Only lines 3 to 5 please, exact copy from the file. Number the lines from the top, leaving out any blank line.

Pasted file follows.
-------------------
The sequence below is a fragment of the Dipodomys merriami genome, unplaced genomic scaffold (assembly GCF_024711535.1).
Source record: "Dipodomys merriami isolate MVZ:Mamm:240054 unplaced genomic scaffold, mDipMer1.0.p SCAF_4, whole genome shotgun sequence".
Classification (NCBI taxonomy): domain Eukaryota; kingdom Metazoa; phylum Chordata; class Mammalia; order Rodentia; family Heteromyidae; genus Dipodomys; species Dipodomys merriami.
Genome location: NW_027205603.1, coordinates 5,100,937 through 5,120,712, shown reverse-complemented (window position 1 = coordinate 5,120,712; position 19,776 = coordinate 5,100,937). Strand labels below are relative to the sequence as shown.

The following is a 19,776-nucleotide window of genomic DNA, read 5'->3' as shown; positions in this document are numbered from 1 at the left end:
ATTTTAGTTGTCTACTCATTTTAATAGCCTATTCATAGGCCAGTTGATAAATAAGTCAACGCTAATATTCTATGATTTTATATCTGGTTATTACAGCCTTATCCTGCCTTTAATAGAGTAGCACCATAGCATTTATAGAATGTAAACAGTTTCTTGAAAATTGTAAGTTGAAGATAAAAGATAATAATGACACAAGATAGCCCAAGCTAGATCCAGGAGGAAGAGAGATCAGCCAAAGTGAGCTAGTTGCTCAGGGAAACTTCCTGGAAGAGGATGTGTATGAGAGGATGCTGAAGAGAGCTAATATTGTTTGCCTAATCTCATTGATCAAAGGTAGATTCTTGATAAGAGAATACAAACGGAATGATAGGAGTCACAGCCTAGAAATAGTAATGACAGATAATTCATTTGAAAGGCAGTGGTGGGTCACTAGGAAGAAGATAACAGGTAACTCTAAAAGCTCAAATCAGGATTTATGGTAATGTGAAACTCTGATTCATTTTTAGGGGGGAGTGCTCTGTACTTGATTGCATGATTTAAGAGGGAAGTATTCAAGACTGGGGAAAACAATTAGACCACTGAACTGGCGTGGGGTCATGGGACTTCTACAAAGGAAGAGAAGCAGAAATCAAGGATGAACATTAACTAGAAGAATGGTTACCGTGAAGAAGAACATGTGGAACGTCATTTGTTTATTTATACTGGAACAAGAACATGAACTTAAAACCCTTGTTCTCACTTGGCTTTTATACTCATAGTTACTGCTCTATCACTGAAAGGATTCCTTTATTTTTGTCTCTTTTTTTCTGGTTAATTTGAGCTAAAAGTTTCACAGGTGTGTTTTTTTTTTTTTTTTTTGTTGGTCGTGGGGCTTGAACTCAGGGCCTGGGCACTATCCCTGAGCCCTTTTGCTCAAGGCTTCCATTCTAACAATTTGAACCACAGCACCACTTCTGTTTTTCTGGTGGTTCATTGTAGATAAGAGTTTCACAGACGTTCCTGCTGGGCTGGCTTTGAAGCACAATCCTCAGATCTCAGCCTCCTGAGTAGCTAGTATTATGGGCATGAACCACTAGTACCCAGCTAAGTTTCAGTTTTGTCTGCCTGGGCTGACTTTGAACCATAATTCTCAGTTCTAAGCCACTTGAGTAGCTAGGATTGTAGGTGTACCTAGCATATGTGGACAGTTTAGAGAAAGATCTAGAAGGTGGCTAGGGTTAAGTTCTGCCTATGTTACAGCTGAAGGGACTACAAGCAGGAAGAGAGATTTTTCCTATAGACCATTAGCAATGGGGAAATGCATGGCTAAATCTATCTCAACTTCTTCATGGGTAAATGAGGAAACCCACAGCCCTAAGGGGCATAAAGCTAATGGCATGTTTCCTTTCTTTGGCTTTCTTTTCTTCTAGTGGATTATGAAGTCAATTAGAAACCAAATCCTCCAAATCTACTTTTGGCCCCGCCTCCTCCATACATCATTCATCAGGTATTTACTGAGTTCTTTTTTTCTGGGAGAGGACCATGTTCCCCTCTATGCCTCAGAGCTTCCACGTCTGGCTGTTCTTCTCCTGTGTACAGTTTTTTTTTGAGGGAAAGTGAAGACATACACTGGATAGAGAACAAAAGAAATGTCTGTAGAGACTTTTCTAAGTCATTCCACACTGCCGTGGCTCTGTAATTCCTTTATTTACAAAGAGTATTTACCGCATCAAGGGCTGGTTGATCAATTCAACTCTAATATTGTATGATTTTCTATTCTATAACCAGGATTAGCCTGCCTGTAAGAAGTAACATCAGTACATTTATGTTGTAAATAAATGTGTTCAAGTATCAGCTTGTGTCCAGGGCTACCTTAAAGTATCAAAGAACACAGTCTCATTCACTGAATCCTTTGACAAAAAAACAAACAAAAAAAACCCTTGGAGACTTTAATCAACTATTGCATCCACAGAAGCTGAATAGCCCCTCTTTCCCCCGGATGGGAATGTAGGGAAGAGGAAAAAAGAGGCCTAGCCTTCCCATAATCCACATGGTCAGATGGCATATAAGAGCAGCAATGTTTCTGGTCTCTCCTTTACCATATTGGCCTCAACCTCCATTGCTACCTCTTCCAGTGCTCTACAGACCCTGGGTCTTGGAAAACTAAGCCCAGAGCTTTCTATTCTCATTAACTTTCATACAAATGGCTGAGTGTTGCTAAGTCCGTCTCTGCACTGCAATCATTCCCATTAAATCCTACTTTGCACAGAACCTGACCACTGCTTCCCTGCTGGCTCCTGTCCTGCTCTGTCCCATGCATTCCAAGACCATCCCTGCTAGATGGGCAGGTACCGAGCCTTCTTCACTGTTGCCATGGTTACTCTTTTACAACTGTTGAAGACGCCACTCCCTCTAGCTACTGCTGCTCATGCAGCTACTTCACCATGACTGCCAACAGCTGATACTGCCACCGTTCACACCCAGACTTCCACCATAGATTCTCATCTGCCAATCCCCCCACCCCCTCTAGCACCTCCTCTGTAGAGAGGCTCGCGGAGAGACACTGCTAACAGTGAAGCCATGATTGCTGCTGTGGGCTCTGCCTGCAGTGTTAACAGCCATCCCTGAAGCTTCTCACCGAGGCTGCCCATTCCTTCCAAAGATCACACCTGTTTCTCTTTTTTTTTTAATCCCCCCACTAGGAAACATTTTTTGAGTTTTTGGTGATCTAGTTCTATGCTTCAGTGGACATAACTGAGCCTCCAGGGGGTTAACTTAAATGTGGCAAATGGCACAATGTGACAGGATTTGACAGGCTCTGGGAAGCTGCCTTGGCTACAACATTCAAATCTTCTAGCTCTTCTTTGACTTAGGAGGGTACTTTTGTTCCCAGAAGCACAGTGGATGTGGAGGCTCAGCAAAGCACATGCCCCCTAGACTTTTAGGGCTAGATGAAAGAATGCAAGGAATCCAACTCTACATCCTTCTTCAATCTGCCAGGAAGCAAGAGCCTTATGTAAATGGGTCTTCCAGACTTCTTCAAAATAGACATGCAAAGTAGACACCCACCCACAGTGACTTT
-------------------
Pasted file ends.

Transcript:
Classification (NCBI taxonomy): domain Eukaryota; kingdom Metazoa; phylum Chordata; class Mammalia; order Rodentia; family Heteromyidae; genus Dipodomys; species Dipodomys merriami.
Genome location: NW_027205603.1, coordinates 5,100,937 through 5,120,712, shown reverse-complemented (window position 1 = coordinate 5,120,712; position 19,776 = coordinate 5,100,937). Strand labels below are relative to the sequence as shown.

The following is a 19,776-nucleotide window of genomic DNA, read 5'->3' as shown; positions in this document are numbered from 1 at the left end: